Your memory and cognition could improve

Orange juice is rich in antioxidants that can neutralize free radicals produced or introduced into our bodies, which are associated with cellular deterioration, per Medical News Today and Healthline. In addition, orange juice is particularly rich in flavanones, a type of flavonoid responsible for lending orange juice, as well as other citrus juices and fruits, a slight bitterness that balances the inherent sweetness and tang, according to a 2016 paper published in the Journal of Nutritional Science. More relevantly, however, they also make orange juice notably supportive of brain health, according to the Alzheimer's Drug Discovery Foundation, reporting on a 2015 study published in the American Journal of Clinical Nutrition. 

In that study, 37 healthy older adults were divided into two groups. One group drank orange juice — two cups daily — while the other drank a placebo that tasted like orange juice and contained the same number of calories. Memory and cognition were assessed in the members of both groups as a way of measuring cognitive function, both at the outset of the study and after the eight-week study period, and those in the orange juice group demonstrated an 8% improvement on average. The study authors considered this a promising indication that flavanone consumption, including in orange juice, may help "attenuate cognitive decline in aging." As the ADDF has pointed out, more research is needed, including whether the sugar content in orange juice could undermine orange juice's potential brain benefits.

If you have Parkinson's disease, your daily glass of OJ could extend your life

A 2016 paper published in the Journal of Nutritional Science has suggested that the same flavonoid antioxidants that can help attenuate the memory and cognitive decline that is a normal part of aging (per Alzheimer's Drug Discovery Foundation) may also attenuate some levels of the neurodegeneration that is associated with both Alzheimer's and Parkinson's diseases. Recently, January 2022 study published in Neurology validated that hypothesis concerning Parkinson's disease. Moreover, it went a step further by demonstrating that the neuroprotective effects of flavonoids may help extend the life expectancy of people who have been diagnosed with Parkinson's. 

The research involved a large sample of well over a thousand men and women (500 women and 652 men) who had recently been diagnosed with Parkinson's disease. All the subjects had already been participating in a long-term prospective study to identify the risk factors for several diseases. As part of that prospective study, the subjects answered questionnaires at regular intervals that illuminated, among other things, their intake of various foods, including, specifically, flavonoid-rich foods such as orange juice. Using that information plus mortality data from the National Death Index and state vital statistics records to determine which subjects were still alive, the researchers found that the Parkinson's disease patients who ate more flavonoid-rich foods tended to have a lower risk of mortality.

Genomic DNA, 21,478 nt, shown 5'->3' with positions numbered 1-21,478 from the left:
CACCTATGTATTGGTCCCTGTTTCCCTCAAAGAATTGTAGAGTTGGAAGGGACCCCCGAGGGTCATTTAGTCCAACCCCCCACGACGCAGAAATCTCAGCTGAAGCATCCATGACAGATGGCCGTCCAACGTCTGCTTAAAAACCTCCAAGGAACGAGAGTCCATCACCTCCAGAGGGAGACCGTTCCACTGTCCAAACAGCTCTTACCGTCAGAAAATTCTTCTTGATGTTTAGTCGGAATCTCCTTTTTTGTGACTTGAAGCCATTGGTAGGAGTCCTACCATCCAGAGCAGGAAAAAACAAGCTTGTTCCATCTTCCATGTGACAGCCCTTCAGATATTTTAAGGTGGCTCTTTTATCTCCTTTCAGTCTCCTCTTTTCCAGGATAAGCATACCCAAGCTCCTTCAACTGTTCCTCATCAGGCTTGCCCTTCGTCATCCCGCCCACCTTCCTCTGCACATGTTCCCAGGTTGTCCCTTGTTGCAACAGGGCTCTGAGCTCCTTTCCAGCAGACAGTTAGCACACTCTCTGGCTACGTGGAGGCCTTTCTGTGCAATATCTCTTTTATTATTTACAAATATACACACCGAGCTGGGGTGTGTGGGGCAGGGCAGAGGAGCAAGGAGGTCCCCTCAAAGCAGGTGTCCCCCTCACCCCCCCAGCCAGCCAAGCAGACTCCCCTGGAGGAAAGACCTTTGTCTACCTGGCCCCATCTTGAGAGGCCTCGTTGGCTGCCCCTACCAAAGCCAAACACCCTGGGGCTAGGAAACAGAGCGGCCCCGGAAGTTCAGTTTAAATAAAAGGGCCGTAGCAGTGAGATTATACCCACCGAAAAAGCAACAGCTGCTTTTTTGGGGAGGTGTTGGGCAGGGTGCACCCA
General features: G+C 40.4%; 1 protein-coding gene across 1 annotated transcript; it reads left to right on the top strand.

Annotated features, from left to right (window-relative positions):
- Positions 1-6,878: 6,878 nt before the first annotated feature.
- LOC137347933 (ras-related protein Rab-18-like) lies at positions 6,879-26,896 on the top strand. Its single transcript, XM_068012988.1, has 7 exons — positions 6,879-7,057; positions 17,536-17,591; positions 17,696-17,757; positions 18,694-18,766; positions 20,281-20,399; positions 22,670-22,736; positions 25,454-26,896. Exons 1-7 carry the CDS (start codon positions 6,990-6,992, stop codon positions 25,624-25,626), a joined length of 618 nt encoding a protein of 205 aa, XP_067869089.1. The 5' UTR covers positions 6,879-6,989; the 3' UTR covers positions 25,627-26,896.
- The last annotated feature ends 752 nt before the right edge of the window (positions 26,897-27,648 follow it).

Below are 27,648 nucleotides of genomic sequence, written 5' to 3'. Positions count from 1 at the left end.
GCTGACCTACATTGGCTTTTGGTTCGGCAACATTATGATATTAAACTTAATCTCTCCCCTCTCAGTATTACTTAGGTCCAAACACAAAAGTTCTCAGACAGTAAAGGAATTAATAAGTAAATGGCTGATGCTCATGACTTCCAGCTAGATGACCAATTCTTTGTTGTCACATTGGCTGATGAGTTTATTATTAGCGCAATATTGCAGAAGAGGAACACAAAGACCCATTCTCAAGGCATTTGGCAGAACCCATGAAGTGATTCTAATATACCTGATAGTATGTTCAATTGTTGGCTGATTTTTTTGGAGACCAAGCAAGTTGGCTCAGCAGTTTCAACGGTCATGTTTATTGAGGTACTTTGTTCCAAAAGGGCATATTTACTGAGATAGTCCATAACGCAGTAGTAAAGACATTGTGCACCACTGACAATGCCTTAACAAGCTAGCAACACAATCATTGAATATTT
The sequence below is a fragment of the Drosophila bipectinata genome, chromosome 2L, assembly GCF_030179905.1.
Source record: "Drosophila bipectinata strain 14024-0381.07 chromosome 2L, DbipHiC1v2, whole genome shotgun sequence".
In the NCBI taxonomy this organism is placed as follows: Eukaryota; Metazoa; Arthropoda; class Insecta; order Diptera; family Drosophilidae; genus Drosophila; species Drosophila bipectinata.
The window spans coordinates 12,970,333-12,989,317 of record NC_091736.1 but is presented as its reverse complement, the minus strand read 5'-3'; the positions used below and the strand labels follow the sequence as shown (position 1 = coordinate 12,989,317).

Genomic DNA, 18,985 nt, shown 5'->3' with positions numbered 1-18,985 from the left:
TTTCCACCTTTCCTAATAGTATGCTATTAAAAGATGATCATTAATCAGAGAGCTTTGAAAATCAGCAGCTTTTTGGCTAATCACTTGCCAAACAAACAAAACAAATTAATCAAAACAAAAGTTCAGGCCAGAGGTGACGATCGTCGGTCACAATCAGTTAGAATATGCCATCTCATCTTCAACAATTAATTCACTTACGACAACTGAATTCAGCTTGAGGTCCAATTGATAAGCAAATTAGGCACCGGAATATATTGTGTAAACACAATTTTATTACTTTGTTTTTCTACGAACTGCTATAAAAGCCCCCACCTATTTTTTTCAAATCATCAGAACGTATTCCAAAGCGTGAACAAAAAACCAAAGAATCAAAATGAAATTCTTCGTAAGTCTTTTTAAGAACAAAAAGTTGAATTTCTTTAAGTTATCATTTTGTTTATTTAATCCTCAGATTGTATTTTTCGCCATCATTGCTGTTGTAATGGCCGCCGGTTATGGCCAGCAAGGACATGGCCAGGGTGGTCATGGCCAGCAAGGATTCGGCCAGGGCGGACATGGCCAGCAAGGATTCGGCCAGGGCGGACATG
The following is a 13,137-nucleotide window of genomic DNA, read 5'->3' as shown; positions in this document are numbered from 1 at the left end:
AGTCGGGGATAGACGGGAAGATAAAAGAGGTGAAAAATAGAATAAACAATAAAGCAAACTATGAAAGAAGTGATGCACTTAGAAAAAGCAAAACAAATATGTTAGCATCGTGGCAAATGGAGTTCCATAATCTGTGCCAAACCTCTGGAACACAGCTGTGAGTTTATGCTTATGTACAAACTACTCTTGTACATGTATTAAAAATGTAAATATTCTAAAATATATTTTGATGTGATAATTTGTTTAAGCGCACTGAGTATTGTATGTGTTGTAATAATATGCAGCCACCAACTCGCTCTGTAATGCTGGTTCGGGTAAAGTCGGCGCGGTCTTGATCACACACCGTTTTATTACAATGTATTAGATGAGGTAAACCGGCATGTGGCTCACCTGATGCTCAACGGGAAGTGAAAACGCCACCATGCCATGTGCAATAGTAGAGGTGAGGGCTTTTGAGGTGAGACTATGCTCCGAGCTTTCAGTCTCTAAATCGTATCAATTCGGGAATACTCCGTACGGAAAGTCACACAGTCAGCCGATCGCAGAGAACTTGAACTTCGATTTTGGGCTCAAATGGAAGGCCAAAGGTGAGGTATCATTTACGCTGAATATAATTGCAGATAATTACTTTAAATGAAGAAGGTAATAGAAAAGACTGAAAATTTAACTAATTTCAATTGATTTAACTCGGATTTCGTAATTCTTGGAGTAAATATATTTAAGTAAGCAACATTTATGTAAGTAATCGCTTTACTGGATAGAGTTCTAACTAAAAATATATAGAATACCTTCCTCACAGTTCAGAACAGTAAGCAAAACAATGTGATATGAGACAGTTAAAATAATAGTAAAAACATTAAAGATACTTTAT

Orange juice drinkers may have a healthier overall diet

Given OJ's associated health benefits —its sugar content and related risk of weight gain and diabetes notwithstanding — compelling scientific evidence appears to suggest that those who regularly consume orange juice are more likely to have a better diet overall, at least in the formative years between ages of 2 and 18, according to a 2011 study published in Nutrition Research. 

For that study, the researchers followed the health data on 7,250 children ages 2-19 who were already participating in the National Health and Nutrition Examination Survey, which compiled data on children's eating habits, nutritional status, weight, and well as their overall diet quality. Just over 26% of the children were orange juice drinkers, with an average intake of over one cup per day. Researchers found that the orange juice drinkers were more likely to meet their daily requirements for Vitamins A and C and folate. In addition, their Healthy Eating Index was significantly higher and included more fruit. Although orange juice drinkers tended to take in more calories daily, they didn't weigh more or had higher BMI than those who didn't. While this doesn't prove that drinking orange juice inevitably leads to a healthier diet without weight gain or increased BMI, the correlation is powerful and led the researchers to recommend encouraging orange juice consumption in children.